And dark matter doesn't often interact with most other matter, scientists theorize. One idea is that it flies right through the Earth, your house, and your body without bouncing off atoms.
Some scientists have taken to underground searches in hopes of catching just a few out of the multitude of dark matter particles in a rare instance of actually bouncing off of a regular particle.
"They're just streaming right though us, and every once in while there's an interaction," said Angela Reisseter of the University of Minnesota, a member of a project called the Cryogenic Dark Matter Search (CDMS). She spoke this month at the meeting of the American Physical Society in Washington, D.C.
Dark matter detected...or was it?
In a recent issue of the journal Science Express, Reisseter and her colleagues reported finding two possible events that may or may not be dark matter impacts on their detectors.
"Our previous results have been no, no, no," Reisseter said. "This is our first maybe – that is all it is."
The CDMS is buried in a mine in Minnesota underneath about 766 yards (700 meters) of rock, plastic, lead, copper and other materials designed to stop everything but dark matter from reaching the experiment — thus cosmic rays and other particles that might be confused for dark matter particles will mostly be eliminated.
The detectors themselves are basically small, hockey-puck shaped blocks of the elements germanium and silicon. If the nucleus from one of the germanium or silicon atoms is hit by a dark matter particle, then it will rebound and send a signal to the detector.
However the researchers can't be absolutely sure that the two signals they measured were dark matter and not some other particle, which they call background. Two signals is just too few to be confident of, they said, because their calculations predicted about one false event from background.
"If it was one, we'd say 'Oh, it's the background.' If it was three you start to say 'Oh, it's a signal,'" Reisseter said. "We can't call it background and we can't call it signal."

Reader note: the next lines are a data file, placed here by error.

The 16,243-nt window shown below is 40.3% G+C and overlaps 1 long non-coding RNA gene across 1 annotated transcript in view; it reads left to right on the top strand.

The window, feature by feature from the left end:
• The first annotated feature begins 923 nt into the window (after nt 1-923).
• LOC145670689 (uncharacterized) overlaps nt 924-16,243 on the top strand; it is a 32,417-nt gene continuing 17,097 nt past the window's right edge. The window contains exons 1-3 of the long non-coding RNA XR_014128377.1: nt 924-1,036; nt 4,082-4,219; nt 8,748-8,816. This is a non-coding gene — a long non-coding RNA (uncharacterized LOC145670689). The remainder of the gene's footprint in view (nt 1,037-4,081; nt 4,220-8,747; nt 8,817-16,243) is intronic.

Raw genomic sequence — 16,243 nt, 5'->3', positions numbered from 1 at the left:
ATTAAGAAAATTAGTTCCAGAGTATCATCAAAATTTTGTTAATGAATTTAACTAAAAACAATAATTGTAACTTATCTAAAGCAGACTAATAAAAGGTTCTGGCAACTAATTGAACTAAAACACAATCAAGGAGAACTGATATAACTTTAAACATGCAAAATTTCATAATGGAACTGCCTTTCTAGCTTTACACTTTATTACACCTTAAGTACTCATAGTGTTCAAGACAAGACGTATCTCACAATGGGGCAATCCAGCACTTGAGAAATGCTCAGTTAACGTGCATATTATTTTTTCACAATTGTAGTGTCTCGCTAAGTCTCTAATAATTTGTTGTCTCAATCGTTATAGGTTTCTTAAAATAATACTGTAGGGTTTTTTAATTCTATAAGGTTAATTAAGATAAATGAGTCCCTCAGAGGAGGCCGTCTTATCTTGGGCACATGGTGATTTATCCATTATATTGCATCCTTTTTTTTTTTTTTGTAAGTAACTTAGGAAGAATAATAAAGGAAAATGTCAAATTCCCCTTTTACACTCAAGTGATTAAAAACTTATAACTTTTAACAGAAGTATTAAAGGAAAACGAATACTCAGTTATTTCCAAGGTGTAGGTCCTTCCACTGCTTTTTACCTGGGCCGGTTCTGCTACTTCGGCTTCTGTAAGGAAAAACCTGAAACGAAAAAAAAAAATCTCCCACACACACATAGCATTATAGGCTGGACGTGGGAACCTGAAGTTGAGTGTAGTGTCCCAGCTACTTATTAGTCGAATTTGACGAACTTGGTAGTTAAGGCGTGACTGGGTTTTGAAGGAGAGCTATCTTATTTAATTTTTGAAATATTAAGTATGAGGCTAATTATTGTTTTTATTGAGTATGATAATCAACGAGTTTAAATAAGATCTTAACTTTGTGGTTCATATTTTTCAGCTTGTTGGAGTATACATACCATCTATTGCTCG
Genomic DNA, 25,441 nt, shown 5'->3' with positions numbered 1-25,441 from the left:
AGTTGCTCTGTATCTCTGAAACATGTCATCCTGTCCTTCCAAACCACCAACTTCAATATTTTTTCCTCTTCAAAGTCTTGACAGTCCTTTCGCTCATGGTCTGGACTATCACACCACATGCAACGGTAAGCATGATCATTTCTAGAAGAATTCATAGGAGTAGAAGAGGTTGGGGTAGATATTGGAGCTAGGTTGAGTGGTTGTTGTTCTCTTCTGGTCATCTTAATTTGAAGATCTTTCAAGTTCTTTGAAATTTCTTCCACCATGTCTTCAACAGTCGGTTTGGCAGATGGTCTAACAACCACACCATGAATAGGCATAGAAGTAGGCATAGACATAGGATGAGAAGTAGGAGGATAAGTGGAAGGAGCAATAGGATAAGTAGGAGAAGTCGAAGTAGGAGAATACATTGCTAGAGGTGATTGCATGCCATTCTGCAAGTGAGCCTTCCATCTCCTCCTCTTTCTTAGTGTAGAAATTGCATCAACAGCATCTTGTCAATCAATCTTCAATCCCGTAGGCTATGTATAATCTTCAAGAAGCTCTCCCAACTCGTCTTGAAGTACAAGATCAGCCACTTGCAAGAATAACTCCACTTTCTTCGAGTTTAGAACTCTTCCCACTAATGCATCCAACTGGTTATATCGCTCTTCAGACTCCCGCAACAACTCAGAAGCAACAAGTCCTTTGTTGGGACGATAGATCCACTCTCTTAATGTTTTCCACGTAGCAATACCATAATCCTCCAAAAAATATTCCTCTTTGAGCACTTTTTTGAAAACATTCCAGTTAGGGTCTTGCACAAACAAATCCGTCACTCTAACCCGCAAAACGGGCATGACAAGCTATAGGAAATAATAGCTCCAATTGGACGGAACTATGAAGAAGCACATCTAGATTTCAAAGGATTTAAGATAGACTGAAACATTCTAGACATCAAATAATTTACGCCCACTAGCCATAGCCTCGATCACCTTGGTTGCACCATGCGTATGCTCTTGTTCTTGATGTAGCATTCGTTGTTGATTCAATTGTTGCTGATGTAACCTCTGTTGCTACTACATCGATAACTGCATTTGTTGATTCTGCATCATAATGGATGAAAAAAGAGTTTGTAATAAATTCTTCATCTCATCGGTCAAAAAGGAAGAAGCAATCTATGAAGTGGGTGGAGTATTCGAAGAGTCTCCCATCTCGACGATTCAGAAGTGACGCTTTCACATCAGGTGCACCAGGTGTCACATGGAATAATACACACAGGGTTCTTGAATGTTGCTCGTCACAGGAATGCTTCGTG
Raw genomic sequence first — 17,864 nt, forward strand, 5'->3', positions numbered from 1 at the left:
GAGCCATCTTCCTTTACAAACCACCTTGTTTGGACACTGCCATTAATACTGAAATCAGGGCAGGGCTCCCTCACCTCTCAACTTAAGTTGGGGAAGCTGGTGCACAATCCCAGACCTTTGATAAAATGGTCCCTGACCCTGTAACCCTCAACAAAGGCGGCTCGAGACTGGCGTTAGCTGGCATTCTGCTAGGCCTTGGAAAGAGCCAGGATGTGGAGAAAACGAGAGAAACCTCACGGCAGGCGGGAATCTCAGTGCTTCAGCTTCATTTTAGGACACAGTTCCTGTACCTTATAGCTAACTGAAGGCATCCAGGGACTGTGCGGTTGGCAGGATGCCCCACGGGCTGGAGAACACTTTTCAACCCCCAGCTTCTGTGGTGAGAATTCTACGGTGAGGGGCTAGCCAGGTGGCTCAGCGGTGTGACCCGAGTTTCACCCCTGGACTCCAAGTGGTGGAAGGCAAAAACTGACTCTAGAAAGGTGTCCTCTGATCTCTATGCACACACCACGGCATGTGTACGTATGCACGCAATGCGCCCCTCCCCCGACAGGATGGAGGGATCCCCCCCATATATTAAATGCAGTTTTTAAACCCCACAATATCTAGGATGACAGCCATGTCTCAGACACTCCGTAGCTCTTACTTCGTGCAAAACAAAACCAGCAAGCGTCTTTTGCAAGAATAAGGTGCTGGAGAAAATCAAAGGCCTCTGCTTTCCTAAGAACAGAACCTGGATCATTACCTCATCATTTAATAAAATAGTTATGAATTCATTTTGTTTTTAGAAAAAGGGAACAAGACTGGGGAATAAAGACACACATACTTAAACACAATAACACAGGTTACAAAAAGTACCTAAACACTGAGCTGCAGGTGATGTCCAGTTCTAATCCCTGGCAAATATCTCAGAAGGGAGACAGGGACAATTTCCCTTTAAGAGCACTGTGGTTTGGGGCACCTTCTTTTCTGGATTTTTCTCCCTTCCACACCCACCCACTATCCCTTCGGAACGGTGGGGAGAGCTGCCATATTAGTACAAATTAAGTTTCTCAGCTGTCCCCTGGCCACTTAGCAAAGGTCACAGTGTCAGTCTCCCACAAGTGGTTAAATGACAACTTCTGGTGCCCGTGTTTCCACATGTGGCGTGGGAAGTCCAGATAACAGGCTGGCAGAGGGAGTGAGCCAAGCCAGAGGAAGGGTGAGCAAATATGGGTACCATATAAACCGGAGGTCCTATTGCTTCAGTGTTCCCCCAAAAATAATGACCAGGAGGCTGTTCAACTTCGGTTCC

The CDMS team intends to keep running their experiment at ever more sensitive levels in hopes that a more substantial signal is discovered.
Dark matter hunt goes on
Other attempts to track down dark matter on Earth have focused on powerful particle accelerators that speed up subatomic particles to close to the speed of light and then smash them together, hoping the incredibly high collision energies create exotic particles, including dark matter.
But even with our increasingly powerful atom smashers, no sign of dark matter has yet been spotted.
"You have to ask why would this be?" said Sarah Eno of the University of Maryland. "Why would the particle that makes up most of the matter in the universe never have been seen in our accelerators?"
One reason could be that they just aren't powerful enough. Scientists aren't sure how massive the dark matter particle might be, and certain possibilities require extremely high energies to create them in the laboratory. Or it might be impossible find at any accelerator.
"We don't know for a fact that the dark mater particle is a particle we would be able to produce and detect," Eno said.
The best hope now could be a new particle accelerator — the Large Hadron Collider (LHC) near Geneva, Switzerland — that is the largest ever built. It opened recently and isn't yet running at full speed. When it does, many are holding out hope that dark matter will finally be pinned down.
"It could be that now we have this new machine we'll finally have enough energy to make this dark matter particle and see it in our collisions," Eno said. She is a member of the Compact Muon Solenoid experiment team at the LHC.